Aston Martin says its greater aerodynamic testing allocation relative to its rivals is an advantage that the Silverstone-based outfit is actively leveraging to its advantage.

Aston’s 2023 car has been the revelation of the season so far, the AMR23 finishing third in the hands of Fernando Alonso in the opening three races of its campaign and proving to be a match for its Mercedes and Ferrari rivals.

The team hopes to uphold its momentum in the coming months, thanks in part to the updates that will find their way onto its contender.

And to make the most of its development programme, Aston is relying on a 100% baseline aerodynamic testing allocation that significantly exceeds that of leader Red Bull but also of Mercedes and Ferrari.

As a reminder, as part of F1’s cost cap measures that were introduced in 2021, teams are restricted in the number of wind tunnel testing runs and computational fluid dynamics (CFD) hours they can use do to develop their racing car.


Each team’s Aerodynamic Testing Restriction (ATR) is determined by its position in the Constructors’ standings at two points: the end of the previous season and on June 30 of the current season, with the worst-performing teams having the most development opportunity.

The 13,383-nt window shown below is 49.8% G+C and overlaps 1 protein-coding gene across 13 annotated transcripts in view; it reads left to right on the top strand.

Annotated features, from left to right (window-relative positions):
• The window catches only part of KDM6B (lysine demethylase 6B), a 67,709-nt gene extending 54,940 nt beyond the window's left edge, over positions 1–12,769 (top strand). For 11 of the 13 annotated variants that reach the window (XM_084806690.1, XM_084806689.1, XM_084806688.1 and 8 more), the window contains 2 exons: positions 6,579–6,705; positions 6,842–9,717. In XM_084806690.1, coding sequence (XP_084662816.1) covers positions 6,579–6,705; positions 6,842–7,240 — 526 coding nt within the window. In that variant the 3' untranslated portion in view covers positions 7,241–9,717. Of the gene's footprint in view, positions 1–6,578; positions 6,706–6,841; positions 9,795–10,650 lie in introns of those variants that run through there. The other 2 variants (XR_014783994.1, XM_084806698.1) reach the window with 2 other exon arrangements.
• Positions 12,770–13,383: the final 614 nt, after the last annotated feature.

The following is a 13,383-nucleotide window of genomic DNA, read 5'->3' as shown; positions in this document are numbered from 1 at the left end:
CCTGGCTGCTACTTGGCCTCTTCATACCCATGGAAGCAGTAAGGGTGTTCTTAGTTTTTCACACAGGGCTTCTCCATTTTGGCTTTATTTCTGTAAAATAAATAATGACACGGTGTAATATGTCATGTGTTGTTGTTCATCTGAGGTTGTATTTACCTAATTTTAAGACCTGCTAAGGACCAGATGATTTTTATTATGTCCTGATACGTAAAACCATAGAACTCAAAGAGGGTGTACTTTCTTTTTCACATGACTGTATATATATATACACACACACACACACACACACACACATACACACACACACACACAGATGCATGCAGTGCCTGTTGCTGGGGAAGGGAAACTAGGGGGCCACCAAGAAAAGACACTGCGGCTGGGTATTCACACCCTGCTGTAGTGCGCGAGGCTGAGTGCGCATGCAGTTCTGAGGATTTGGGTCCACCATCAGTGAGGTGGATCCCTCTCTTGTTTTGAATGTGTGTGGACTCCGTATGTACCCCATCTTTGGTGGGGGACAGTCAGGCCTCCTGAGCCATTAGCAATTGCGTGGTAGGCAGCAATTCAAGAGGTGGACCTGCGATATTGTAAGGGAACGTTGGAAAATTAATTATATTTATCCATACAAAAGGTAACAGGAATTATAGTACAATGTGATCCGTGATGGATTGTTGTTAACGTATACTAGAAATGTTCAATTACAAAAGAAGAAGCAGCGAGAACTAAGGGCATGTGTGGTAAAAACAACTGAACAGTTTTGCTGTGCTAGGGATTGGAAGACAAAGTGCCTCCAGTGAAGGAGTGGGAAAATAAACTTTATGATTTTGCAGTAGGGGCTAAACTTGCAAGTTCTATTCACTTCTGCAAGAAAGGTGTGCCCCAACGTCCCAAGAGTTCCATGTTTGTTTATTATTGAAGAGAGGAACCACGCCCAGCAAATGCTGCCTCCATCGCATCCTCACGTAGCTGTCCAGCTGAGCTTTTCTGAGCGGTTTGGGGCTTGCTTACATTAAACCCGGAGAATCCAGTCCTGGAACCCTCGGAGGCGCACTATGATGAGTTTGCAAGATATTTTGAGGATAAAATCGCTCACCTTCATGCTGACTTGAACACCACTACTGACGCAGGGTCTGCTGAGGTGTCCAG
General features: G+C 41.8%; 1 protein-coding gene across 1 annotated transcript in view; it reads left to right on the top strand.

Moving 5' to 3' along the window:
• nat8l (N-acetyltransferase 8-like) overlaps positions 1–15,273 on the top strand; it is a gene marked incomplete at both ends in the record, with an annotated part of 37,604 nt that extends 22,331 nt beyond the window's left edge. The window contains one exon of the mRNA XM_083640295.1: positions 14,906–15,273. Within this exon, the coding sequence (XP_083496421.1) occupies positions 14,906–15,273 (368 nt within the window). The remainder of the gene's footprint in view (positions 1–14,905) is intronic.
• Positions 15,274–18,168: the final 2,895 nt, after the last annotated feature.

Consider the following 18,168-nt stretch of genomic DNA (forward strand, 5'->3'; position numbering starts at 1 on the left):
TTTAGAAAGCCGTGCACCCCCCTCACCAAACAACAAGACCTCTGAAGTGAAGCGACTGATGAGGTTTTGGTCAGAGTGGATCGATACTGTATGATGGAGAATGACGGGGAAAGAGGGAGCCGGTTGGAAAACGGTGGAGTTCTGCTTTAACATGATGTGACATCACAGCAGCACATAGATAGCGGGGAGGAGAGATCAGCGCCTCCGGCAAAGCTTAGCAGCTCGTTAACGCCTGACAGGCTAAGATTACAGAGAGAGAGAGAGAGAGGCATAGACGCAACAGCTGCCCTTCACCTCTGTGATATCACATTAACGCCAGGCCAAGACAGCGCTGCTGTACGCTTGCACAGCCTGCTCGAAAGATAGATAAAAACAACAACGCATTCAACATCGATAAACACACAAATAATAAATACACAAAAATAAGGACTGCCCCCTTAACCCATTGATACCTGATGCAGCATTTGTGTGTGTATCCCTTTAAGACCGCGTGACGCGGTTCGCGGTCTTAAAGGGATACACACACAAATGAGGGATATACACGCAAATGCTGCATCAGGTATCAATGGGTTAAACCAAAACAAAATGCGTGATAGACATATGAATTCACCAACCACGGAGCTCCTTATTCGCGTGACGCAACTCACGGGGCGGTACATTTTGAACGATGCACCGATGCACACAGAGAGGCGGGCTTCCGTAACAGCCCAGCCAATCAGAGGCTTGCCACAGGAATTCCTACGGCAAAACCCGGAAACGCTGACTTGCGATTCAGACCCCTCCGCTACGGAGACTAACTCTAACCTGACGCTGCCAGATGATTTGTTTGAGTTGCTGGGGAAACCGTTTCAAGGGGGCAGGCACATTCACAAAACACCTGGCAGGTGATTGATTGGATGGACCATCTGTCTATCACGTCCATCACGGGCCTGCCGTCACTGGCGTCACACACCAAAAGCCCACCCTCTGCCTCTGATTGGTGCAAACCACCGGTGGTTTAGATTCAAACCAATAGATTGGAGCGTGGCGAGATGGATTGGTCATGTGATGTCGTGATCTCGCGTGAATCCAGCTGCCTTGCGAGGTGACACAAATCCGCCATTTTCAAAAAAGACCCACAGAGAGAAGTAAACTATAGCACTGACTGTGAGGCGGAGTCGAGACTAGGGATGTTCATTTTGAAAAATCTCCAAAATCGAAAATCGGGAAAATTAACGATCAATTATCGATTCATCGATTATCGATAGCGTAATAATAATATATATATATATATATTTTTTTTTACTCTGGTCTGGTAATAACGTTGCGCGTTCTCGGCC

Reigning world champions Red Bull therefore started the season with the toughest restrictions, or 63%, a number that also takes into account the cost cap penalty levied upon the team last November.

Ferrari and Mercedes’ ATRs are 75% and 80% respectively, while Aston can take advantage of the full baseline allowance thanks to its 100% ATR.

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“It’s definitely an advantage, we try to use it as much as we can,” Aston Martin performance director Tom McCullough told AS.

“The more time you have, the more sessions you do and the more things you can analyse.

“We are every week in the wind tunnel looking for development avenues that can bring significant performance, keeping the cost ceiling in mind.

“From Baku onwards, parts will come in. It’s really the process that everyone is doing right now.”

Lawrence Stroll with Aston Martin performance director Tim McCullough.